What "Picture" has going for it second is that aforementioned Lobo appearance, as well as Red Hood and Starfire versus Frankenstein, Agent of SHADE. That Frankenstein and Lobo appear in the same story should give the reader a sense of what a madcap romp "Big Picture" is, fantastically over the top. There's no good reason for Pfeifer to use Frankenstein other than he's just plain fun, and Frankenstein's inclusion raises my estimation of this book significantly. Lobo, the "Main Man" version, appears here as part of the unofficial crossover through a couple of books leading into Cullen Bunn's series; Pfeifer's Lobo plans a bit too much to be considered one and the same with his pre-Flashpoint counterpoint, but it's still fun to see the dreadlocked, cigar-chomping iteration, especially so unexpectedly.

Big Picture wraps up, after Keatinge's DC Universe Presents Arsenal story, with another issue in that series spotlighting Starfire. Keatinge's one-shot is brilliant, establishing very quickly how Starfire returns to captivity and then challenging her "take no prisoners" approach to gaining her freedom. Keatinge writes Starfire like Marv Wolfman, an alien princess unfettered by human morality, and I think it's a shame this interesting portrayal seems to have been superseded in popular culture by her naive, winsome TV depiction. The only drawback to Keatinge's issue is that it ends with a tie back to his Arsenal story that's confusing, in the manner of cliffhangers, but that also seems unlikely to be explained with DC Universe Presents ended and no sense of this having been followed up in Red Hood.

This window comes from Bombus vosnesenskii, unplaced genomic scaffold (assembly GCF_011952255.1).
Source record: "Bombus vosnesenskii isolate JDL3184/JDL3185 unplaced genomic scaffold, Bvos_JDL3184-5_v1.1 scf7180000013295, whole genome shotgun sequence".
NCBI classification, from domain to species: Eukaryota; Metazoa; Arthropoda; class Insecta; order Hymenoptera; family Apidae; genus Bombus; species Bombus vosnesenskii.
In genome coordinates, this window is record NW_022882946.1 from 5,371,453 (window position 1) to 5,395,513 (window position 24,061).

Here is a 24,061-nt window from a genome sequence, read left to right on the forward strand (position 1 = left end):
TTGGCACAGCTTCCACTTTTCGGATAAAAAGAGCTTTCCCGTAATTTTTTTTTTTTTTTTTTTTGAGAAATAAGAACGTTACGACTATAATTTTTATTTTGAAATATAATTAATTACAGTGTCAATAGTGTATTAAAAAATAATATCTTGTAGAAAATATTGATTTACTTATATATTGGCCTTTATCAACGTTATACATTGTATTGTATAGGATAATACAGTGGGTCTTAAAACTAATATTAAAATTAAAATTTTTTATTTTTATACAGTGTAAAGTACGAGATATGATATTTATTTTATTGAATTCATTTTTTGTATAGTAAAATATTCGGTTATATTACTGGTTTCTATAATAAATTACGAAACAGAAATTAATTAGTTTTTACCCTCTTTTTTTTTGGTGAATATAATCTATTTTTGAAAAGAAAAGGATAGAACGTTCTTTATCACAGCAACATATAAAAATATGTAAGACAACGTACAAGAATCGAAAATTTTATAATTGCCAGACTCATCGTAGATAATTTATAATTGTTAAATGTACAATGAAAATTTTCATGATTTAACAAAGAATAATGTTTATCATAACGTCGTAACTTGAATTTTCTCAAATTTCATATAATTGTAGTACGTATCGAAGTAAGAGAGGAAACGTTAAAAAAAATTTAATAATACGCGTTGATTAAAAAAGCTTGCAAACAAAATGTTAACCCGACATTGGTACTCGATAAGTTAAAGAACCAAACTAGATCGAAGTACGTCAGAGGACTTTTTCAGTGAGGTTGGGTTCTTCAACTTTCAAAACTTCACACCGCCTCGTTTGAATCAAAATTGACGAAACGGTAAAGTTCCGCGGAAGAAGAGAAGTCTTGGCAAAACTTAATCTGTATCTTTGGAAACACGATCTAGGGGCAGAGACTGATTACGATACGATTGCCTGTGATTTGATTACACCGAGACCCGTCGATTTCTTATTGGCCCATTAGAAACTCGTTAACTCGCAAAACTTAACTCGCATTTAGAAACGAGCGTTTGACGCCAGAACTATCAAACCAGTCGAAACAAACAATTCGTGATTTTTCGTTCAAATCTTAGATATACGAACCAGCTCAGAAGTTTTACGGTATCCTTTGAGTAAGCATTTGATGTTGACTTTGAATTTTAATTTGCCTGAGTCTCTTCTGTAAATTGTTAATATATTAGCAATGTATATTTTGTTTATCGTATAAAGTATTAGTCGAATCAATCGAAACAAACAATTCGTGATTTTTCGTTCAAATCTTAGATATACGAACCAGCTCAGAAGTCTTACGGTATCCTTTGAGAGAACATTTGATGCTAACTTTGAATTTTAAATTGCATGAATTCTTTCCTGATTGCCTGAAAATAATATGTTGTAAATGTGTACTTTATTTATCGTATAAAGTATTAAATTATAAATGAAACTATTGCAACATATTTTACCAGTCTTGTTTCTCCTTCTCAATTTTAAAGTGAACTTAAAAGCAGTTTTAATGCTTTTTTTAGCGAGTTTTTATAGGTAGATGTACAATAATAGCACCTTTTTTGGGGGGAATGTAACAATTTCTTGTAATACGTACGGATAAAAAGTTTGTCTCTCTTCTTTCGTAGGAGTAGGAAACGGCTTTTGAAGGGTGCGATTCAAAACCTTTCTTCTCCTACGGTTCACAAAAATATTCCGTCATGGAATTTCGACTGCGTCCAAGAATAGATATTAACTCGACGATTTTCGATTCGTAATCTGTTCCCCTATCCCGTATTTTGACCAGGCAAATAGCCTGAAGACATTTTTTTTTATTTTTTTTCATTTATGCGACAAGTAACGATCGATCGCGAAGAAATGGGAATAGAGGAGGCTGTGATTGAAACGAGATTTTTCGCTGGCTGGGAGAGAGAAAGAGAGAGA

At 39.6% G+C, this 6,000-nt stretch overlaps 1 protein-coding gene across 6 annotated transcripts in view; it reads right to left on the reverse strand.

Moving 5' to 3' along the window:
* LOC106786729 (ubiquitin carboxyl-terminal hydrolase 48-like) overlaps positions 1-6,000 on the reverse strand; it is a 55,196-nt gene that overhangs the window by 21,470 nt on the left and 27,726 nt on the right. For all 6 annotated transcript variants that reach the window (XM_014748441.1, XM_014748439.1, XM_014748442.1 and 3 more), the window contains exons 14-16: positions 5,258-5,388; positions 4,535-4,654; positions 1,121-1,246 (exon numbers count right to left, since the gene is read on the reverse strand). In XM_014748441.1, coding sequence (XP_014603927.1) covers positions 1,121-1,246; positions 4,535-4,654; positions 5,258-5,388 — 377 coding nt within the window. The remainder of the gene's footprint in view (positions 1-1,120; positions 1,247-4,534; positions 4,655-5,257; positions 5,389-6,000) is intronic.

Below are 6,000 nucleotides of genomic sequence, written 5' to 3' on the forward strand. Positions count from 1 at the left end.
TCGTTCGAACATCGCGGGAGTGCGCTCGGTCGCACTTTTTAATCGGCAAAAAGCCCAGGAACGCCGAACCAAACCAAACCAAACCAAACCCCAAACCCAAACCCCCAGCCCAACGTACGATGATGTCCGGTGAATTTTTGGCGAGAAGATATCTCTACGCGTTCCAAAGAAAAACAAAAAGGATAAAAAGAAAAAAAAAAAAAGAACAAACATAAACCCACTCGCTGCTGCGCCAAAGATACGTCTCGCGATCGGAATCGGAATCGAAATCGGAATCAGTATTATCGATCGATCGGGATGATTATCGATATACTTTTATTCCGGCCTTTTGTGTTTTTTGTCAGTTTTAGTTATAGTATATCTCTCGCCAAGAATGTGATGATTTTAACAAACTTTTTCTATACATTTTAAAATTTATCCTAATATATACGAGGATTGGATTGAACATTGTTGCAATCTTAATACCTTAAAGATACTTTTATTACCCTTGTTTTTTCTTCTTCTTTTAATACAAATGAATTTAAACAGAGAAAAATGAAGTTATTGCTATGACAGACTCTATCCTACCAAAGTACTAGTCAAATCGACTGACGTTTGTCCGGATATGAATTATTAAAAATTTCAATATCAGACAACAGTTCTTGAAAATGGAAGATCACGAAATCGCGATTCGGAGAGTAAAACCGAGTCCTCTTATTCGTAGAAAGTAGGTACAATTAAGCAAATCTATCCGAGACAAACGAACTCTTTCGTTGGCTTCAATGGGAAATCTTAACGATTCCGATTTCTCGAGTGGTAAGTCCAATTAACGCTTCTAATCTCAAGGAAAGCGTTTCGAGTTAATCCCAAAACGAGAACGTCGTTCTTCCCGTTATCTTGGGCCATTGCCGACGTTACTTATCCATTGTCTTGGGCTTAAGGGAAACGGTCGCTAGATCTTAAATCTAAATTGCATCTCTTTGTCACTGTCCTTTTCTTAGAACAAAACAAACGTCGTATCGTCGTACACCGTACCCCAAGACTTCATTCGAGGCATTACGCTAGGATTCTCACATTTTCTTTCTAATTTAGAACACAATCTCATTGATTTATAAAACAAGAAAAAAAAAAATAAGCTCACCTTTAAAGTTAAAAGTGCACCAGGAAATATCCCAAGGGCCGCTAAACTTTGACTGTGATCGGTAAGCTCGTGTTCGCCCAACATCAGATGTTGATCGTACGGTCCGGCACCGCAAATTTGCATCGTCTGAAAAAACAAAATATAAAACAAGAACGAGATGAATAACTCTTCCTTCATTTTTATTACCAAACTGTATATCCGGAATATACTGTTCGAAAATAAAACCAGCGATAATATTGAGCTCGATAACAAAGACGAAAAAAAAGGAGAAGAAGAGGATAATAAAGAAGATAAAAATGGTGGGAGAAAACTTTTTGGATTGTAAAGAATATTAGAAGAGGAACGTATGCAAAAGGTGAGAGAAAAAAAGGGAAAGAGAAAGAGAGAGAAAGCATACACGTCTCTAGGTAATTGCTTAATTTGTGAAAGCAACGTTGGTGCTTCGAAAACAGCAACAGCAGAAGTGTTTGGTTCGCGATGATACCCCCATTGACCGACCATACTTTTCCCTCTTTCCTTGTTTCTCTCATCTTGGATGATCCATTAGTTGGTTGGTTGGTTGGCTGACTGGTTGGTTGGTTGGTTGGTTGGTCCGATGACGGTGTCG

Interstitial trades like Red Hood and the Outlaws Vol. 5: The Big Picture can have a tendency to feel useless, simply marking time usually between one team and another. What redeems Big Picture is that it's fun, a word I've used a couple times here. Late in this series, Red Hood and the Outlaws has reached a point where the characters are still irreverent, but have enough history with one another that the book has authentic heart. If perhaps one had dropped this book when Scott Lobdell left the first time or never picked it up at all, Big Picture is a good primer on what there is to like about these characters before the new creative team (re-)takes over in the next volume.

[Includes original covers, unused cover pencils]

Comments ( 2 )

  1. Is this book sell very well? With this many writers attached, it screams inconsistency and I could see readers staying away because of it.

    1. I understand what you're saying about the appearance of multiple writers, though in this case it's actually one writer finishing his run, one writer bridging the old and new/old teams, and then a writer of spotlight stories published in another book. So it's fairly innocent, so to speak, and also the stories by the three writers are all of good quality, though again I understand the appearance (see my next Red Hood review for more on how the optics hurt this book even as the stories are good).